Oral Birth Control Linked to Glaucoma

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Oral birth control found to be associated with increased risk of glaucoma

November 18, 2013 / Author:  / Reviewed by: Dominique Brooks, M.D Beth Bolt, RPh

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(dailyRx News) Glaucoma is one of the leading causes of blindness. And women who use birth control may be at greater risk than those who don't.

A recent study found that women who took oral birth control for three or more years had increased odds of having glaucoma.

The researchers also found that age, race, eye health history and age of first menstrual period were associated with increased odds of glaucoma.

"Get regular eye exams if you are taking oral birth control."

The lead author of this study was Shan Lin, MD, from the University of California, San Francisco in California.

The study assessed 3,406 women who were part of the 2005 to 2008 National Health and Nutrition Examination Survey (NHANES). The women were selected for the current study because they completed the vision and reproductive health questionnaire and took an eye exam as part of the NHANES.

All of the participants were 40 years old or older.

Cases of glaucoma had been self-reported on the NHANES questionnaire. The participants also had provided sociodemographic information (age, ethnicity, education level, income), current and past health history, smoking and alcohol patterns, eye-related health history and reproductive history including use of oral birth control.

There were 231 women with glaucoma and an average age of 57.1 years old. There were 3,175 women without glaucoma, with an average age of 68.5 years old.

The findings showed that 2.3 percent of the glaucoma group had never used oral birth control, 1.3 percent had used oral birth control for less than three years and 1.4 percent had used it for three or more years.

Of those without glaucoma, 29.6 percent had never used oral birth control, 28.8 percent had used it for less than three years and 36.5 percent reported using oral birth control for three or more years.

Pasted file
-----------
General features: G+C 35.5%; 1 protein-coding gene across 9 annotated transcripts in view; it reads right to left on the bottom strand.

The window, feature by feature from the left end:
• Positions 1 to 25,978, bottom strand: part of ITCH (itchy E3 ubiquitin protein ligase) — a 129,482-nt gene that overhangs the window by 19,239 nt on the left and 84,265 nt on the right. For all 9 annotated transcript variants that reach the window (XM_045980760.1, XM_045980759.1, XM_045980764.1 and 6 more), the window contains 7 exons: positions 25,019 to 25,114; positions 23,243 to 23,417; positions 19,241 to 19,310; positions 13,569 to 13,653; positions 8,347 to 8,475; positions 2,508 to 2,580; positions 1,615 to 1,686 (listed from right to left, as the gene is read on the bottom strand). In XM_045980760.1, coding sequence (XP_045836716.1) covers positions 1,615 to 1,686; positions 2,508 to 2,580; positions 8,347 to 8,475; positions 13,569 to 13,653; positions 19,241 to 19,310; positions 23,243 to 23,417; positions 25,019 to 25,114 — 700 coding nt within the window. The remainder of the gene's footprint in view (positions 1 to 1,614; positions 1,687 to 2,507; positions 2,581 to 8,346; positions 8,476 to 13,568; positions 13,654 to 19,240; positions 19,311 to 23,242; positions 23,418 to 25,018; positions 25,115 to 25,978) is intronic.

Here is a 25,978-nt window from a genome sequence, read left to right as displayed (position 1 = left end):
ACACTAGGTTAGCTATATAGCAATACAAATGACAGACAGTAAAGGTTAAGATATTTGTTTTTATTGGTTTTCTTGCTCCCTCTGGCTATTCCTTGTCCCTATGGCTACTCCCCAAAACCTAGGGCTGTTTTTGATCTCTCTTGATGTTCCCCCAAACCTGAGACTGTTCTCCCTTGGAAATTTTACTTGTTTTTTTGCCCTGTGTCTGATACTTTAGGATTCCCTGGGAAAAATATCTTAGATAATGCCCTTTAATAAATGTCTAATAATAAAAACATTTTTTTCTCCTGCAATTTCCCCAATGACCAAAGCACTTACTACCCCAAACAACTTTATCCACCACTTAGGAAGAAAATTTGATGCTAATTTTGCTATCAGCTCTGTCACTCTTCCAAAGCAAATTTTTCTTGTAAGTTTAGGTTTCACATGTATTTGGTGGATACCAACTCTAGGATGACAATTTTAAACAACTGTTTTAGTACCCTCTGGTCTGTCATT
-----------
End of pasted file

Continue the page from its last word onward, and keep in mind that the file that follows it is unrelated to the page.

Of the total study population, 31.4 percent reported never using oral birth control, 30.1 percent used it for less than three years and 37.9 percent had used it for three or more years.

After considering all the outside factors, the researchers determined that the women who reported using oral birth control for three or more years had 2.05 times increased odds of having glaucoma.

The findings revealed that birth control was not the only thing associated with a higher risk of glaucoma.

Older age was associated with 1.06 times increased odds of having glaucoma.

African American participants had 3.34 times increased odds of having glaucoma.

The participants who reported a history of retinopathy (eye condition that can cause blindness) were found to have 2.84 times increased odds of glaucoma.

Lastly, the researchers discovered that older age at first menstrual period was associated with 1.14 times increased odds of glaucoma.

According to the researchers, there is a need for more research to investigate the potential cause-and-effect relationship between oral birth control and glaucoma in the United States.

“This is an interesting study which identifies use of oral contraceptives for greater than 3 years as a previously widely unrecognized risk factor for the development of glaucoma," said Christopher Quinn, OD, optometrist at Omni Eye Services.

"Further study will be needed to confirm this information and help researchers understand the physiologic basis for the relationship discovered," said Dr. Quinn. "The study underscores an important public health message however. Get an annual eye examination. Since the most common forms of glaucoma cause no symptoms until the disease is very advanced, the only way to know if you have glaucoma is through a comprehensive eye exam. The doctor will be able to assess all of your risk factors for this potentially blinding disease and initiate treatment promptly should it be necessary."

This study was presented November 18 at the 117th Annual Meeting of the American Academy of Ophthalmology.

The National Eye Institute, Research to Prevent Blindness, That Man May See Inc. and the National Natural Science Foundation of China provided funding.

Review Date: 
November 15, 2013
Last Updated:
December 30, 2013